Yet, she still refuses to allow early voting at locations convenient to where the majority of Summit County’s population resides — in the Basin and Park City. Instead, if we want to vote early, we have to go to the County Courthouse in Coalville (over 20 miles away) between the hours of 9 a.m. and 4:30 p.m. on Oct. 24-27 or Oct. 30-Nov. 3. Don’t let this tactic disenfranchise us. VOTE!
High school drill
The decision of the Park City School District to conduct a drill using the SWAT team seems to have been a bit overly dramatic. Given the current events in the last week with all the school shootings, this sort of action enforced the notion that this is a possibility in our school. The students seeing the SWAT team invade the school no doubt experienced the horror of the possibility of an emergency. Inevitably, students are going to realize that the school environment is not necessarily a safe one. Playing a "reality show" in a high school, given recent events, could traumatize the students and lead to unnecessary fear.
One of the unfortunate consequences of an uncontested election is that the healthy, critical review of an incumbent’s performance does not take place. This generally leads to a descent into a business-as-usual mediocrity within the department concerned. If no one asks the questions, no one has to provide the answers.
Take the race for Summit County Sheriff as an example. Seems like Dave Edmunds is doing a fine job and the headline photo in last week’s Park Record would seem to support that. The SWAT team in black uniforms stormed the high school in a hostage rescue demonstration designed to calm fears that the Amish school tragedy might be repeated here. But were those uniforms or just costumes?
Some questions: Just how well prepared are the deputies assigned to this team? Are they properly equipped and trained and does the department give them the resources they need to do the job right? The article indicated they were becoming familiar with the new floor plan for the school, but the team should already have current floor plans for all public buildings in the county at their fingertips. Were any on the team proficient with explosives to the extent that they could identify and isolate an improvised explosive device?
How often have these guys been to the firing range and are they the best marksmen in the department? Does the team train regularly with the fire department, paramedics and medivac helicopter? Because if the answers to the first questions are less than perfect, the answer to the last question better be yes.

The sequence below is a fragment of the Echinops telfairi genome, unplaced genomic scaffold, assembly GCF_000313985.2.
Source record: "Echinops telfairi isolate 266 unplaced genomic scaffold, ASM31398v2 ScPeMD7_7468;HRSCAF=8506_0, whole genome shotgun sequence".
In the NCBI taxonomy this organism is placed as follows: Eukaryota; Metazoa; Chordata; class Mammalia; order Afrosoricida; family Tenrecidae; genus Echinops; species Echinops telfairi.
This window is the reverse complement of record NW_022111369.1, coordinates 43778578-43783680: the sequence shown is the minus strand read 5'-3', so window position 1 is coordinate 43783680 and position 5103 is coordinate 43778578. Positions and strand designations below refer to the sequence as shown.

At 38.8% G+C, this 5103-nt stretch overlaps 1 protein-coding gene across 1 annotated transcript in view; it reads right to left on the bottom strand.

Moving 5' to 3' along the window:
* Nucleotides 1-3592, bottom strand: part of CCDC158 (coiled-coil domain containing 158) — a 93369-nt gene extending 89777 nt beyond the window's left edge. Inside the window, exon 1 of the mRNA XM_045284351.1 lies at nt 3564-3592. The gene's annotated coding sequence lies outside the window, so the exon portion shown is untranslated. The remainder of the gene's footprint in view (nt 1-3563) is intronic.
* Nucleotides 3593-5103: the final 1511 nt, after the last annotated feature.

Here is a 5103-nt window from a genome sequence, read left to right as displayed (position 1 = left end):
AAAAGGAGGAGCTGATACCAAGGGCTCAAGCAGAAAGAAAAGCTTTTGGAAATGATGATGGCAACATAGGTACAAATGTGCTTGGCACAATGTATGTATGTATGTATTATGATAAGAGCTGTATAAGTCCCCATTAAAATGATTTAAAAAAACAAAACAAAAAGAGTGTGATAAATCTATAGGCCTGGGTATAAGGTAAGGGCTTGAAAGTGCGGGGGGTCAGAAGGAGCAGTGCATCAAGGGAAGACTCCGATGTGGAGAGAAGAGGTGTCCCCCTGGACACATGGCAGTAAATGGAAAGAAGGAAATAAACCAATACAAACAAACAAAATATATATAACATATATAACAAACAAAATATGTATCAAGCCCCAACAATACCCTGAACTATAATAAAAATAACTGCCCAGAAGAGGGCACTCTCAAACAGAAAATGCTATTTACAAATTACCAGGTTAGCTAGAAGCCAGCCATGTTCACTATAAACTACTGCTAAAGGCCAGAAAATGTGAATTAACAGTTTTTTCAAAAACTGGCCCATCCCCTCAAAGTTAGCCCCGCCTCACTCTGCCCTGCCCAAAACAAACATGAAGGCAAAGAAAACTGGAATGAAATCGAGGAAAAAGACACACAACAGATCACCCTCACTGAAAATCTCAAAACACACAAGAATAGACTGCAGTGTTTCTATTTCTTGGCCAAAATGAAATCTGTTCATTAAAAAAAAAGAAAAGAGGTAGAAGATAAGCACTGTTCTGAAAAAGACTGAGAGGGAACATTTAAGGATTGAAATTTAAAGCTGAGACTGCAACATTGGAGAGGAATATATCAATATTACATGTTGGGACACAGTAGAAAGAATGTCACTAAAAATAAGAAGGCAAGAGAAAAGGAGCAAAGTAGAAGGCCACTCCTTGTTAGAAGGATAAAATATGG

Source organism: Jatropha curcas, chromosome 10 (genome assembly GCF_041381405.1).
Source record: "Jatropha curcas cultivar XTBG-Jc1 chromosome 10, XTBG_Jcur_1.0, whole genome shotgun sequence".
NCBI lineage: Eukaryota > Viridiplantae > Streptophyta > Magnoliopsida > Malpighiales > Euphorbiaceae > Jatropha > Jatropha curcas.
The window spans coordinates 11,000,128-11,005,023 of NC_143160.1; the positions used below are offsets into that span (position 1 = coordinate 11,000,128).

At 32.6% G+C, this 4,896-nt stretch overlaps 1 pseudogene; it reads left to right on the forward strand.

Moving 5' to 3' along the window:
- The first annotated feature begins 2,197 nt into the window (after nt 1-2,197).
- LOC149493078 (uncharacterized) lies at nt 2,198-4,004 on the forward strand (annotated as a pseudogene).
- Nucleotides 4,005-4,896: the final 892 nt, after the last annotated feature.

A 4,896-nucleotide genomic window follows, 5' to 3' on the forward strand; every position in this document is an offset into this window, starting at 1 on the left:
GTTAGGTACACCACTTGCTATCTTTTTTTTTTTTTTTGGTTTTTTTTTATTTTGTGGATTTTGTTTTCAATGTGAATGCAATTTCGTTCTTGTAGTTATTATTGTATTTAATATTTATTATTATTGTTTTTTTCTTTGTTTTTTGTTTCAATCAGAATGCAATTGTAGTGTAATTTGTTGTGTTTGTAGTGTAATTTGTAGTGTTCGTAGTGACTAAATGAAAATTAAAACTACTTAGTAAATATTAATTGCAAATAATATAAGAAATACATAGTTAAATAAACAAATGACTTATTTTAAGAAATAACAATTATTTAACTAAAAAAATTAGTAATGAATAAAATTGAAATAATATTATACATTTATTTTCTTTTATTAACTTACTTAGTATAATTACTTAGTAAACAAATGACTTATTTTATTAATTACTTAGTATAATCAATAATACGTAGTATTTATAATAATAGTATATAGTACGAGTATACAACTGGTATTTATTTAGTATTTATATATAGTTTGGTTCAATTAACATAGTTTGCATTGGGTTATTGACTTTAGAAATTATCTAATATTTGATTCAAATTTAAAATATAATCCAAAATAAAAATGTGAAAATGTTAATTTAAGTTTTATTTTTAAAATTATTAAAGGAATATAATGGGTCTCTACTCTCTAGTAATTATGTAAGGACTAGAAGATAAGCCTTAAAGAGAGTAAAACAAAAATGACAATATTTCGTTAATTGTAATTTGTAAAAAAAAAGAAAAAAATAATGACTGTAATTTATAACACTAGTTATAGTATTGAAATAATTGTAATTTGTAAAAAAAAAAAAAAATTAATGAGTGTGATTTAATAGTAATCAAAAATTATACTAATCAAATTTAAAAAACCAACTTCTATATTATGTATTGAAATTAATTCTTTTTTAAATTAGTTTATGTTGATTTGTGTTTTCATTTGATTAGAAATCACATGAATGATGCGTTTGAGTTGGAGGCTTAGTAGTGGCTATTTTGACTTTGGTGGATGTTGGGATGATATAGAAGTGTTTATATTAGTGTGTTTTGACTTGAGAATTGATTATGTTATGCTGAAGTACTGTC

Perhaps it would be a good policy for Summit County to require an independent audit and inspection of ANY department following the uncontested re-election of a department head, just to make sure someone is asking the right questions and to keep our public servants on their toes.
Hunters in The Canyons
Imagine my surprise as I was running on the Ambush and Mid-Mountain trails in the middle of the day, Sunday, Oct. 8, when I ran into hunters. They were grouse hunting with rifles. They had driven up to the north side of the Ambush trail (Utah license 124 NGG) and were shooting on the trail. I warned several hikers going up from the base of The Canyons about the hunters as there were no signs or warnings. I also alerted a desk clerk at the Sundial Lodge, who called security.
In my opinion, it is not safe for the public to hike, mountain bike, or trail run in The Canyons if hunting is allowed. If people are going up there to hunt, then the appropriate trails should be closed, the public warned, and the hunters should wear orange clothing so they can be seen.
Defending The Line
The Park Record purports to support affordable housing, but its ongoing negative coverage of The Line Condominiums says otherwise. In its front-page article, "Jarred awake from the American dream, quickly," instead of covering the fact that 22 families will have new homes on Deer Valley Drive at one half market price of comparable units, you focus on minor construction issues, which by the owners’ own quotes "have been fixed."
Mountainlands Community Housing Trust (MCHT), which will soon break ground on the construction of its 100th home in Summit County, is proud of the quality of its construction and takes strong exception to innuendos to the contrary. MCHT has paid for extended home warranties and has subsidized this project in the amount of $250,000 and is lending an additional $170,000 at no cost to the purchasers.